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The hygienic utopia in Jules Verne, Camille Flammarion, and William Morris
Manon Mathias

Ibid ., 147: ‘une précaution indispensable pour se débarrasser d'une population jaune, qui n'aurait pas manqué de modifier d'une manières assez fâcheuse le type et le génie de la cité nouvelle’. 96 L. Otis, Membranes: Metaphors of Invasion in Nineteenth-Century Literature, Science, and Politics (Baltimore, MD/London: Johns Hopkins University Press, 1999), 5

in Progress and pathology
Cancer, modernity, and decline in fin-de-siècle Britain
Agnes Arnold-Forster

History, c . 1880–1900 (Oxford: Oxford University Press, 2000); M. Saler (ed.), The Fin-de-Siècle World (London: Routledge, 2015). 8 L. Otis, Membranes: Metaphors of Invasion in Nineteenth-Century Literature, Science, and Politics (Baltimore, MD/London: Johns Hopkins University Press, 1999); S. Sontag, Illness as Metaphor and AIDS and its Metaphors (London: Penguin, 2013); M. Stolberg, ‘Metaphors and images of cancer in early

in Progress and pathology
Leopold von Sacher-Masoch’s Venus im Pelz (1870)
Birgit Lang

the time, and a toned-down version was reprinted in 1754. The text is referenced in many key works of nineteenth-­century literature, for example in Stendhal’s Le Rouge et le Noir (1830); in La Dame aux camélias (1848) by Alexandre Dumas and perhaps most famously in Oscar Wilde’s novel The Picture of Dorian Gray (1890). 127 Schlichtegroll, ‘Sacher-Masoch und die Masochisten’, p. 100. 128 Wanda von Sacher-Masoch argued that Sacher-Masoch had written her a letter in which he threatened publish a diary that would ‘destroy’ her if she did not do as he pleased. Wanda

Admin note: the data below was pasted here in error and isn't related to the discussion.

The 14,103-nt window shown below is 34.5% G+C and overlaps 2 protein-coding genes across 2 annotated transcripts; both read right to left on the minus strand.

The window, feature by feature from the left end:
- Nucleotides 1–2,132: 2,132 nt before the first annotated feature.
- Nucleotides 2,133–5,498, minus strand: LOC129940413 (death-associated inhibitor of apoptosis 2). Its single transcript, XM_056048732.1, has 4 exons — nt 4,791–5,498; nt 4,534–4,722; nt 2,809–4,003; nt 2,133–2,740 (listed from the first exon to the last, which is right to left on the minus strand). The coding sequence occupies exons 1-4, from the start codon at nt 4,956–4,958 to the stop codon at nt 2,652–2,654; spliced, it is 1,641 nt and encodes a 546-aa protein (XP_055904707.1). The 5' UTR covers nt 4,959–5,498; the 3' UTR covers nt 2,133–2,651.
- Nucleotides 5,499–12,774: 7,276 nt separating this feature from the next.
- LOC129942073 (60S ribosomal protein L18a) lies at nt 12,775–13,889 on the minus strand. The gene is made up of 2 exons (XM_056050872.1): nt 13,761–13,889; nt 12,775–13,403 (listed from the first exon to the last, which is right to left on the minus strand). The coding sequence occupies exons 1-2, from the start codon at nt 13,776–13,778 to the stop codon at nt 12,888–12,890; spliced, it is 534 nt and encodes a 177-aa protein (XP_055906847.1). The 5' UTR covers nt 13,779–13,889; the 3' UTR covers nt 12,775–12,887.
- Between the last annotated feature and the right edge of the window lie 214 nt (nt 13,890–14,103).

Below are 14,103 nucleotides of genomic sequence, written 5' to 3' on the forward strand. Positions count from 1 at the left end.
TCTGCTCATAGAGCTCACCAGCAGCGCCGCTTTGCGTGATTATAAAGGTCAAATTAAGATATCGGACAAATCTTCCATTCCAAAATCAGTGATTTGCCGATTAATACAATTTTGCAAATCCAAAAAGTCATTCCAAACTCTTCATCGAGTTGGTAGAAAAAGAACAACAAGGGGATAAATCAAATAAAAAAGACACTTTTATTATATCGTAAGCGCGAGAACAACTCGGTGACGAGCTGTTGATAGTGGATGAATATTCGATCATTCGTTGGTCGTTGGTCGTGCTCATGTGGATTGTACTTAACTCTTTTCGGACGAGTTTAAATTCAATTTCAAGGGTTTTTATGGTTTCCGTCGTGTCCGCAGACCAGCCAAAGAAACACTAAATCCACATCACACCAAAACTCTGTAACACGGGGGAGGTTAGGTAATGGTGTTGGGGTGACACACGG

in A history of the case study
David M. Turner and Daniel Blackie

professionals were given a voice through their contributions to government inquiries such as Chadwick’s Sanitary Commission and the Children’s Employment Commission, both of which reported in 1842. The ways in which medical men’s increasingly close involvement in the lives of diseased and disabled miners stimulated the production of medical knowledge is evident above all in the expanding nineteenth-century literature on lung diseases. While the influence of dust in causing respiratory illness had been noted by writers in the sixteenth century, it was during the 1820s and 1830

in Disability in the Industrial Revolution
Open Access (free)
Linda Maynard

Interaction: A Neglected Area of Family Life Research’, Social Forces , 42:3 (1964), pp. 279–288; R. Sanders, Sibling Relationships: Theory and Issues for Practice (Basingstoke, 2004), p. 1. 4 V. Sanders, The Brother–Sister Culture in Nineteenth-Century Literature (London, 2002); J. Watson, Fighting Different Wars. Experience, Memory, and the First World War in Britain (Cambridge, 2004); A. Woollacott, ‘Sisters and Brothers in Arms: Family, Class, and Gendering in World War I Britain’, in M. Cooke and A. Woollacott (eds), Gendering War Talk (Princeton, 1993

in Brothers in the Great War